FIG. 20 is a circuit diagram illustrating the configuration of a level detection circuit 21 according to a sixth embodiment of this invention; and

FIG. 21 is a diagram illustrating the dependency of the bit line potential difference ΔVb1 at the sense amplifier activation time on the power supply potential.

DETAILED DESCRIPTION OF THE INVENTION

There will now be described embodiments of this invention with reference to the accompanying drawings. In the following explanation, the same reference symbols are attached to elements having the same functions and configurations and the repetitive explanation thereof is made only when required.

FIRST EMBODIMENT

FIG. 1 is a block diagram illustrating the configuration of an SRAM according to a first embodiment of this invention. The SRAM shown in FIG. 1 is mainly shown with the readout system. The SRAM includes a memory cell array 11 configured by a plurality of static memory cells MC. In the memory cell array 11, a plurality of word lines WL are arranged to extend in a row direction. Further, in the memory cell array 11, a plurality of paired bit lines BL, /BL are arranged to extend in a column direction. Selection of a row of the memory cell array 11 is made by use of a word line WL. Selection of a column of the memory cell array 11 is made by use of a bit line pair BL, /BL.

A plurality of word lines WL are connected to a row decoder 13 via a word line driver circuit 12. The row decoder 13 selects a corresponding one of the word lines WL based on a row address signal.

A plurality of bit line pairs BL, /BL are connected to a column decoder (Col. Dec.) 14. The column decoder 14 selects a corresponding one pair of the bit line pairs BL, /BL based on a column address signal.

A sense amplifier circuit 15 is configured by a plurality of sense amplifiers SA. The sense amplifier circuit 15 senses and amplifies data read out from the memory cell array 11 via a column decoder 14 and outputs the thus amplified data as output data items DO0 to DOn-1.

A precharge circuit 16 precharges bit line pairs BL, /BL to, for example, power supply potential VDD before the read operation and write operation are performed (that is, before data is transferred to the bit line pair BL, /BL). The precharge circuit 16 performs the precharge operation based on a precharge signal PREB. The precharge signal PREB is supplied to the precharge circuit 16 from a control circuit 17 via a driver 12-1.

The precharge signal PREB is set at the low level in the precharge state and set at the high level in the non-precharge state. That is, the precharge circuit 16 precharges the bit line pair BL, /BL to the power supply potential VDD when the precharge signal PREB is set at the low level and releases the precharge state when the precharge signal PREB is set at the high level.

The control circuit 17 controls the respective circuits in the SRAM. The control circuit 17 is supplied with an address signal ADD, control signal CNT and the like from the exterior. The control circuit 17 generates a row address signal supplied to the row decoder 13 and a column address signal supplied to the column decoder based on the address signal ADD. Further, the control circuit 17 generates a precharge signal PREB supplied to the precharge circuit 16 based on the control signal CNT, for example.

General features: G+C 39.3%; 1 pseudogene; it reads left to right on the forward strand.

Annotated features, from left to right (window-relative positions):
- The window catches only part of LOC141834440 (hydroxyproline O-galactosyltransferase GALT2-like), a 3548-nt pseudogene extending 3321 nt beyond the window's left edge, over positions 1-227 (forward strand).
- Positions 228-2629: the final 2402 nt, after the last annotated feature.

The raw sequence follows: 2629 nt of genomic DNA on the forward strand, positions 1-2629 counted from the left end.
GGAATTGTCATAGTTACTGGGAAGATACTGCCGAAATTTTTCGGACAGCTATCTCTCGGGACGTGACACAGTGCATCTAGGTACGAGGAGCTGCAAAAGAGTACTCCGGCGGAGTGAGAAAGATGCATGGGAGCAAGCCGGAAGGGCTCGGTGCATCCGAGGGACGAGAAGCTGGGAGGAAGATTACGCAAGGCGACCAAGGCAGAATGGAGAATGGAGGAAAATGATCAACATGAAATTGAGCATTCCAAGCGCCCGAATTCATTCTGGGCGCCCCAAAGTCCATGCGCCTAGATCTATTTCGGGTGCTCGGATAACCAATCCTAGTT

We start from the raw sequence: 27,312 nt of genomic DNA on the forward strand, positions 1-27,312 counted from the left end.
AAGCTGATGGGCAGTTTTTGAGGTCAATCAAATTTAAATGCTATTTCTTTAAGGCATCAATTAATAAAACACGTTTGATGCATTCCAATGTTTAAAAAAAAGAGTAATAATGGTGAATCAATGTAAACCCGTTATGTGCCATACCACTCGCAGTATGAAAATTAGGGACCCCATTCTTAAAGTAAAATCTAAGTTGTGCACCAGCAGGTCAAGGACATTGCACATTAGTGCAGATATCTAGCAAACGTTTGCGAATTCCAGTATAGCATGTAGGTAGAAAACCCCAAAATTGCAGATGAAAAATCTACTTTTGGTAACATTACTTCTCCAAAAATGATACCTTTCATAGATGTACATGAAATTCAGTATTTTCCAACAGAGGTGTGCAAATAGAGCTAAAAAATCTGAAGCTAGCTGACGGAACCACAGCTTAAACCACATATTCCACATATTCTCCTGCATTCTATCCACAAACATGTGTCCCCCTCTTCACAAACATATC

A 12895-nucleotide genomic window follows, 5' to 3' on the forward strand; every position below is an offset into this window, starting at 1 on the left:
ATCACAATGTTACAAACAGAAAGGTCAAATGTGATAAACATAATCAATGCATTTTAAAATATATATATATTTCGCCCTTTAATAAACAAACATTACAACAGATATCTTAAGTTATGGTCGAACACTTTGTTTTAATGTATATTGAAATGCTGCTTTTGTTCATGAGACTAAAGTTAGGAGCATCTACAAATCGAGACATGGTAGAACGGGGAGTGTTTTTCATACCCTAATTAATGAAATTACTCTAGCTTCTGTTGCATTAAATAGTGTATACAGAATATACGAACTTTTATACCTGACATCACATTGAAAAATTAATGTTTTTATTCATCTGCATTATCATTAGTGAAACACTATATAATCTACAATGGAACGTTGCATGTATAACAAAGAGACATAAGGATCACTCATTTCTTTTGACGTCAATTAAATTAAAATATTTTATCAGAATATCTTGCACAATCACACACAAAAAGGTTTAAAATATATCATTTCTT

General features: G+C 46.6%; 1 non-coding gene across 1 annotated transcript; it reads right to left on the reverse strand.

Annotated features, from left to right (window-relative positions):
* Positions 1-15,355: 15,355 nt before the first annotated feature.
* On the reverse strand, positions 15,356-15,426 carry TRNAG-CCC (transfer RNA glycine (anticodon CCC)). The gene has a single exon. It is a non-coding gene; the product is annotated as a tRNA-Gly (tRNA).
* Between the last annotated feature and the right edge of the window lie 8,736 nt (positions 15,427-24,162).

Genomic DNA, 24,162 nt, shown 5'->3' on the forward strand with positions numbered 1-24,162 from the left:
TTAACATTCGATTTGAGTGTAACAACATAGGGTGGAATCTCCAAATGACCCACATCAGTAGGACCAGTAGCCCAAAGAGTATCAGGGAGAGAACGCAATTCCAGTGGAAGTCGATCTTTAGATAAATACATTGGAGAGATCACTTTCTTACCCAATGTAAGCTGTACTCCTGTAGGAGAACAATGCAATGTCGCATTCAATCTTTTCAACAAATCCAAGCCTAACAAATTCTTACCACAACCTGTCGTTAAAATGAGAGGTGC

FIG. 2 is a circuit diagram illustrating the configuration of the memory cell MC contained in the memory cell array 11 shown in FIG. 1. The memory cell MC includes first and second inverter circuits. The first inverter circuit includes a load P-channel metal oxide semiconductor (MOS) transistor (PMOS transistor) LD1 and driving N-channel MOS transistor (NMOS transistor) DV1.

In this embodiment, a MOS transistor is used as one example of a metal insulator semiconductor (MIS) transistor. The PMOS transistor LD1 and NMOS transistor DV1 are serially connected between the power supply potential VDD (or a terminal to which the power supply potential VDD is applied) and the ground potential VSS (or a terminal to which the ground potential VSS is applied).

The second inverter circuit includes a load PMOS transistor LD2 and driving NMOS transistor DV2. The PMOS transistor LD2 and NMOS transistor DV2 are serially connected between the power supply potential VDD and the ground potential VSS.

Specifically, the source terminal of the PMOS transistor LD1 is set at the power supply potential VDD. The drain terminal of the PMOS transistor LD1 is connected to the drain terminal of the NMOS transistor DV1 via a memory node N1. The gate terminal of the PMOS transistor LD1 is connected to the gate terminal of the NMOS transistor DV1. The source terminal of the NMOS transistor DV1 is set at the ground potential VSS.

The source terminal of the PMOS transistor LD2 is set at the power supply potential VDD. The drain terminal of the PMOS transistor LD2 is connected to the drain terminal of the NMOS transistor DV2 via a memory node N2. The gate terminal of the PMOS transistor LD2 is connected to the gate terminal of the NMOS transistor DV2. The source terminal of the NMOS transistor DV2 is set at the ground potential VSS.

Further, the gate terminal of the PMOS transistor LD1 is connected to the memory node N2. The gate terminal of the PMOS transistor LD2 is connected to the memory node N1. In other words, the output terminal of the first inverter circuit is connected to the input terminal of the second inverter circuit. The output terminal of the second inverter circuit is connected to the input terminal of the first inverter.